By Beacon Staff

At first light I pulled into the parking lot and left my car so that I could walk onto the ferry from my home on the island, to Anacortes.

Another day of lurching from one near disaster to the next had begun. When what I thought was the 7:20 a.m. ferry arrived, I walked on board, went upstairs and promptly fell sound asleep. Instead of waking up in Anacortes to meet my stepson, who was to take me to Bellingham, I woke up in Friday Harbor another island to the west of us, instead Anacortes, to the east of us. For the first time in 20 years, I had gotten on the wrong ferry. The night before, I had read an expired ferry schedule, and the Anacortes ferry had left at 6:20, not 7:20.

I had a “can’t miss” laser eye surgery appointment in Bellingham two hours later. It was an appointment I had waited almost three months for. Hurrying off the ferry, I walked around Friday Harbor for a few minutes until I could find a place where my cell phone worked. I called my wife Laurie and got her to charter an airplane for me from Friday Harbor. It was the only way I could make the appointment, which would finally improve my vision in my left eye.

Laurie called me back in a few minutes and said, “Get to the San Juan airport right away and a charter plane will pick you up.” That meant I had to find some place that had a phone book so I could call the local cab company. The cashier in the restaurant was very nice and she gave me the numbers. I called one and woke up the owner and was picked up within 10 minutes and driven to the airport.

The cab was 12 years old with more than 200,000 miles on it and ran as though it was brand new. The owner did all of his own maintenance and was very proud of that fact. He delivered me to the San Juan Island International Airport where I promptly fell sound asleep on four chairs I had pulled together.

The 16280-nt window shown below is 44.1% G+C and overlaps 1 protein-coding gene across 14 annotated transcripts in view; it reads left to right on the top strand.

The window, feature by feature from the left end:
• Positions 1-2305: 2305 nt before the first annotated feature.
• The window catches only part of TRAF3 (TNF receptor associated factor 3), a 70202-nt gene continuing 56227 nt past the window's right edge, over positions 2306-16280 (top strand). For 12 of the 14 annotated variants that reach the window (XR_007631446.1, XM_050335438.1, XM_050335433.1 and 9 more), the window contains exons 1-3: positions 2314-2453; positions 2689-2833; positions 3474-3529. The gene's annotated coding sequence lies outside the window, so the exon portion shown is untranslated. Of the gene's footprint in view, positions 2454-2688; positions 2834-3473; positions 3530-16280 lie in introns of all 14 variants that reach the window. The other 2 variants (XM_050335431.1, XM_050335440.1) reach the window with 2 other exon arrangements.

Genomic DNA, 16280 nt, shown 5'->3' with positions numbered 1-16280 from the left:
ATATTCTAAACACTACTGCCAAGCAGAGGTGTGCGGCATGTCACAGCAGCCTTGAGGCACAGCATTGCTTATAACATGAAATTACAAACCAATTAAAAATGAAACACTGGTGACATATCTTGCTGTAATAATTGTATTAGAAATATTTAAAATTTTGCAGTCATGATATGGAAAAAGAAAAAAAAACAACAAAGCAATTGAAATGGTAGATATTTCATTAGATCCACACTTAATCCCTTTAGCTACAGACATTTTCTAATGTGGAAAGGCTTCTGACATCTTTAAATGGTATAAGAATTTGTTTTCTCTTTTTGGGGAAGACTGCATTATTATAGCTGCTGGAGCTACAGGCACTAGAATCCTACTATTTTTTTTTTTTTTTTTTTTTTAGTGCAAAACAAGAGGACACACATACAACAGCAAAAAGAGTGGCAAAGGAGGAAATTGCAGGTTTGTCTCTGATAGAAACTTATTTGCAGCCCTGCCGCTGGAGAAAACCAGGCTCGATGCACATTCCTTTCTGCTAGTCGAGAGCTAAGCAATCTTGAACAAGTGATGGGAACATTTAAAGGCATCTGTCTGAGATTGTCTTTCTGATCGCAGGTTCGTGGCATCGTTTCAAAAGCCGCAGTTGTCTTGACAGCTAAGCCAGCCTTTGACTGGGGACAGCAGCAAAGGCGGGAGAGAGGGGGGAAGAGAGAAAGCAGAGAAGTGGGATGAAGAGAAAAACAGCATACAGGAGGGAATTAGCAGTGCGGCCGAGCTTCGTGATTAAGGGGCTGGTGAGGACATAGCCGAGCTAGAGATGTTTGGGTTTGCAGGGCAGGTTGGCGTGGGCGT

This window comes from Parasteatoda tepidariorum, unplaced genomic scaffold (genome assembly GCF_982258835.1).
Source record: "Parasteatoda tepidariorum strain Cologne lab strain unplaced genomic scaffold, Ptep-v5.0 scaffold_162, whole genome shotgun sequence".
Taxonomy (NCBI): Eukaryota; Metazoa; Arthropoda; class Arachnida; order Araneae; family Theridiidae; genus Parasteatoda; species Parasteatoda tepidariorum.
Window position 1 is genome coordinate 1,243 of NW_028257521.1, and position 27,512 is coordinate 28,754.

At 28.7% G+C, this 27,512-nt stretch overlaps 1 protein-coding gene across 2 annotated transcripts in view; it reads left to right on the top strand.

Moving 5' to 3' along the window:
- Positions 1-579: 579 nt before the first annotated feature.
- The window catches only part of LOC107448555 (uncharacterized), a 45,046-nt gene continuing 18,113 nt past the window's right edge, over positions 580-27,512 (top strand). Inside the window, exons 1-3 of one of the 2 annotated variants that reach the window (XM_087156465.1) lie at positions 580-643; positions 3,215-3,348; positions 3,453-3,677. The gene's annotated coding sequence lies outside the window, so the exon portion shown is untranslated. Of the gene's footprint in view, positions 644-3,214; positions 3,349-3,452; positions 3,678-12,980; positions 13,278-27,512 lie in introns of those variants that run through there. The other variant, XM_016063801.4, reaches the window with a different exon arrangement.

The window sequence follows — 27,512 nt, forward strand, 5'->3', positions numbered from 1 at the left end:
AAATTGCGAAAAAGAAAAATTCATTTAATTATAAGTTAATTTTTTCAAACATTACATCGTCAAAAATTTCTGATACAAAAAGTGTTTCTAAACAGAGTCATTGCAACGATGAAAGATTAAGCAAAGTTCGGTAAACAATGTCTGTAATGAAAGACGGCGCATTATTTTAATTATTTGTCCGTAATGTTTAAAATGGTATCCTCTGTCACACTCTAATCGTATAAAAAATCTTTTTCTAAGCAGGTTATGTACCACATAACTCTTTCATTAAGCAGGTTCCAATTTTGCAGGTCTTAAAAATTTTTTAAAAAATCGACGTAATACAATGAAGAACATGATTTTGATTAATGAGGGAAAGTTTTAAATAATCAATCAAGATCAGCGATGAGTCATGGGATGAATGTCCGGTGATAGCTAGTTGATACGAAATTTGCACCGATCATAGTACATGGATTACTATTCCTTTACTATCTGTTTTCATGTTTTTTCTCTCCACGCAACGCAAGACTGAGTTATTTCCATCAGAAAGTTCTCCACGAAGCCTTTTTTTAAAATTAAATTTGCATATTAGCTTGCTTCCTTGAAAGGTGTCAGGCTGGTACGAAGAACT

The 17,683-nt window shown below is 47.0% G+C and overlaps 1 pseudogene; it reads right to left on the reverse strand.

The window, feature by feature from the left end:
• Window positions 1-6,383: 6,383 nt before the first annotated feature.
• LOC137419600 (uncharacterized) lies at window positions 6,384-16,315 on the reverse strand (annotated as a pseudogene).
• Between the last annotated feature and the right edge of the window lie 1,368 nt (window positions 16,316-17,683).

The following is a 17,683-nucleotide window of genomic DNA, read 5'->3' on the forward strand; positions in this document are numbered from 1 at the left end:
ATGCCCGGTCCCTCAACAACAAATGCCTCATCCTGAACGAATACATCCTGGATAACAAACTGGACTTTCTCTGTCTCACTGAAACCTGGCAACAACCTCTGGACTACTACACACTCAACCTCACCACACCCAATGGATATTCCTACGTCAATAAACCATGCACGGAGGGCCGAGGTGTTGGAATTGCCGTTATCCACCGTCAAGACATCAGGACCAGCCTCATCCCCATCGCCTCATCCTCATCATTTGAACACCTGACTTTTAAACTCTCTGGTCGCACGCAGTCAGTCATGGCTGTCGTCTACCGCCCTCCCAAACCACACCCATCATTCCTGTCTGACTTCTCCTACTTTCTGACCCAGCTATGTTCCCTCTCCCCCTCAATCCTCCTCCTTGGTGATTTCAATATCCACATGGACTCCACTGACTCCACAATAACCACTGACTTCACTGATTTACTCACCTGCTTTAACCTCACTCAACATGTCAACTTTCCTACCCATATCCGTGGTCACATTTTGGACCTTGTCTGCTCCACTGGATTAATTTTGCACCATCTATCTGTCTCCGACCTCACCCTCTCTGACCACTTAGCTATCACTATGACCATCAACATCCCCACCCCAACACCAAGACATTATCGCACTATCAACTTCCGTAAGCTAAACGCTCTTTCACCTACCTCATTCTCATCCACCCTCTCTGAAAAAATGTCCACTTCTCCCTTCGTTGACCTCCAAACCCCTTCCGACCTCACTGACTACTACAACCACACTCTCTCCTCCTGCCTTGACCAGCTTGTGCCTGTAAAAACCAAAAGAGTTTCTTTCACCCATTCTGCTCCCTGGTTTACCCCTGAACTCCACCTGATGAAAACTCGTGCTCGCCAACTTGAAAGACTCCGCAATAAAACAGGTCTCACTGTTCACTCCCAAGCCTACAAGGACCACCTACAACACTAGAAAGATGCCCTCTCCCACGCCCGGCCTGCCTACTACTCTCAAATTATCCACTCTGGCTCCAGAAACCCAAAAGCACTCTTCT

An hour later I woke up when someone was shaking my shoulder and asking, “Are you the guy going to Bellingham?” About $175 dollars and fifteen minutes later I climbed out of the small plane.

Meanwhile, Laurie had rerouted Colin, my stepson, and he met me in Bellingham and drove me to the Pacific Cataract surgery building. We arrived three minutes before my appointment.

I was greeted there by the receptionist, who commented, “My husband used to really like your movies. He had almost every one of them.”

“What made him change his mind about the films?” I replied.

“He died.”

He had been riding a small four-wheel drive all-terrain vehicle without wearing a helmet. He made a sharp left turn, the ATV flipped over and he was dead before the wheels stopped spinning. They had two children, now 10 and 13 years old.

I filled out pages of forms and then we went into the laser surgery room, where what was going to happen to me was explained in detail.

Then I sat down in front of the machine, rested my chin on a shelf, leaned my head forward and the doctor did his job. There were a few pops each time he fired the laser beams and then I got up and walked out to head back to the island with Colin.

We stopped for lunch with the editor of “The Ski Journal” and then a quick stop at Costco. Unfortunately, we spent too much time eating hot dogs and drinking Cokes at Costco (my favorite fast food!), so it was a race back to the ferry. We were one car too late, and instead of getting on the 3:30 p.m. ferry we got on the 6:30, which was almost an hour late. That put me back home at about 8 p.m..

Let’s see: I left for the ferry at 6:30 in the morning for an eye appointment at 10:45 that only lasted an hour. I got home after 14 hours of traveling to a place less than 15 airline miles away from my island. Is it worth it to live in this remote location, given the inconvenience just to live on an island? Of course it is.

And now that I can see better, stay tuned for my next near disaster…

Stay Connected with the Daily Roundup.

Sign up for our newsletter and get the best of the Beacon delivered every day to your inbox.